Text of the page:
Where does the line get drawn when it comes to social media and technology usage and the relationship between the employee and employer? Best practice has always been for a company to have an Information Systems & Technology policy in their employee handbook that states “information systems are not private and the company has the right to view emails, internet and phone records, etc.” But with so much of our communication reliant on electronic communications, such as email, text and social media outlets such as twitter and Facebook, is it still practical to think that the employer can view all these records? And, if they do, what are they able to do with the information? Let’s face it, many employees spend most of their day at work and need to reach the outside world during working hours, but use the same cell phone and laptop for both personal and business usage. How should the line be drawn over what employee can use their device for, what can be said in reference to the company, and what can the employer view?
The jury, literally, is still out on much of this. There are, however, a number of cases that are beginning to set precedent. One such case is City of Ontario v. Quon which found that the City of Ontario was justified in its search of text messages on a city supplied two-way pager. The ruling stated that “When conducted for a non-investigatory, work-related purpose or for the investigation of work-related misconduct, a government employer’s warrantless search is reasonable if it is justifiable at its inception and if the measures adopted are reasonably related to the objectives of the search and not excessively intrusive in light of the circumstances giving rise to the search.” Based on this ruling, it would seem that in most cases, the company can search company supplied systems for non work related conversations or abuse.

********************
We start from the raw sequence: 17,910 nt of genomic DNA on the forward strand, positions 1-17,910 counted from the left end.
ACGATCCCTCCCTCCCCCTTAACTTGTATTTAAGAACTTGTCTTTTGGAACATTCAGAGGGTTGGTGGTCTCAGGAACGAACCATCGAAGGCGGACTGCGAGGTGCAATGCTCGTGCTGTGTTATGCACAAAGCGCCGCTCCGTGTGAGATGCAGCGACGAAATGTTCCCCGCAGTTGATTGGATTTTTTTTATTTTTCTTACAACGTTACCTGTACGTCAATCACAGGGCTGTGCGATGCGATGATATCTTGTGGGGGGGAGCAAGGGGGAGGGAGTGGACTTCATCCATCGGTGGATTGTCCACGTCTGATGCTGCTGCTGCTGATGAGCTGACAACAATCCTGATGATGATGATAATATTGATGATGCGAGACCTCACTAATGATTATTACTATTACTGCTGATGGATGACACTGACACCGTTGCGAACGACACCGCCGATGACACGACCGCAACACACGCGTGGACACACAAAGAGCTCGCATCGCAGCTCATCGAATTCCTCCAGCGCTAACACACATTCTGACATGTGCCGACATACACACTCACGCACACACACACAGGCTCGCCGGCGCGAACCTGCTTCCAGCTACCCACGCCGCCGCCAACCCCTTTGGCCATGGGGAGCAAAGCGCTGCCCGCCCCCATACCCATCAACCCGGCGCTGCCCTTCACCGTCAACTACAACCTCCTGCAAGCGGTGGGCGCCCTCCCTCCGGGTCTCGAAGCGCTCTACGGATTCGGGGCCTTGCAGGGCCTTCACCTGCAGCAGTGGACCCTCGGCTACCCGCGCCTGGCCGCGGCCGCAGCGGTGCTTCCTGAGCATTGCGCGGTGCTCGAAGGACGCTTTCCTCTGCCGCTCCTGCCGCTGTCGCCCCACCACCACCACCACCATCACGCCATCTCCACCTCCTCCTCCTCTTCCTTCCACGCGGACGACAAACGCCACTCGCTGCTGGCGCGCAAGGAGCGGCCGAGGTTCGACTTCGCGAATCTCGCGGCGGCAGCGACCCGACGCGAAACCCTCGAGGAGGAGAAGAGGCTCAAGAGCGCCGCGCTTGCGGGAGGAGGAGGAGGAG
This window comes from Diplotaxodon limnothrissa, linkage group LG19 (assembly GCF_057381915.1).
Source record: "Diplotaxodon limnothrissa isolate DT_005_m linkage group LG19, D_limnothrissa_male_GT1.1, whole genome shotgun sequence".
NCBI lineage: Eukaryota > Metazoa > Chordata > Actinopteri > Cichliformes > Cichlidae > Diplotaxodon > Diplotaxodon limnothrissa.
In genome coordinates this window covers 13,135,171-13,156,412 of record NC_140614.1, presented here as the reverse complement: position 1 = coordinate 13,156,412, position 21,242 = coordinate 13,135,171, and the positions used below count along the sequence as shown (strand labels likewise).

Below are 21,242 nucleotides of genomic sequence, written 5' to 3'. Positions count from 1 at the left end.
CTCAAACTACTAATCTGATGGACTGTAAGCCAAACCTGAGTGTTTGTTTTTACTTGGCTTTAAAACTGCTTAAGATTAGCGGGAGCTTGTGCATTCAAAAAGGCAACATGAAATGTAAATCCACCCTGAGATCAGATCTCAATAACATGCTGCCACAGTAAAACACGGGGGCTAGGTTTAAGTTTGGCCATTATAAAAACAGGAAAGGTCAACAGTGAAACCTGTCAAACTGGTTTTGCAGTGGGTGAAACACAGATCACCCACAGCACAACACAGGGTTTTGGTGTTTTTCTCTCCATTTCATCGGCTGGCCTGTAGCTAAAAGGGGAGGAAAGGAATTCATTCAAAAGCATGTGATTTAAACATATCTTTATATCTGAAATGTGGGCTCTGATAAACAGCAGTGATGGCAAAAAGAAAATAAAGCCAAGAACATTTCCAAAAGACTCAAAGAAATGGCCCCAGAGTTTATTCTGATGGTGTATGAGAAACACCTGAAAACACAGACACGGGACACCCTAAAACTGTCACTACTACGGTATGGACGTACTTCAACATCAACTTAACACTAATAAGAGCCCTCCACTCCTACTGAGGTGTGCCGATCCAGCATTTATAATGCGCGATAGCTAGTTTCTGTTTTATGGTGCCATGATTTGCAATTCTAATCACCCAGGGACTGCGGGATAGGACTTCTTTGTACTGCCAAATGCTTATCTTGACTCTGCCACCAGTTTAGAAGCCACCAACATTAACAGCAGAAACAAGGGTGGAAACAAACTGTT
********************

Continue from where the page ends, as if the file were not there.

In a second case, The National Labor Relations Board settled with American Medical Response (AMR) over the alleged firing of an employee as a result of her negative comments about her supervisor on Facebook. The ruling stated that AMR must more specifically outline their technology policies and not restrict employees from discussing their wages, hours and working conditions while not at work. Although this ruling allows employees to reference work related issues in social media outlets, there are likely going to be continued terminations over company, supervisor and job references in the social media and continued legal challenges.
Being specific about expectations around social media and the use of company information and technology systems will help to eliminate some of the questions but, stay tuned, as this is an HR policy that will continue to receive attention in the future.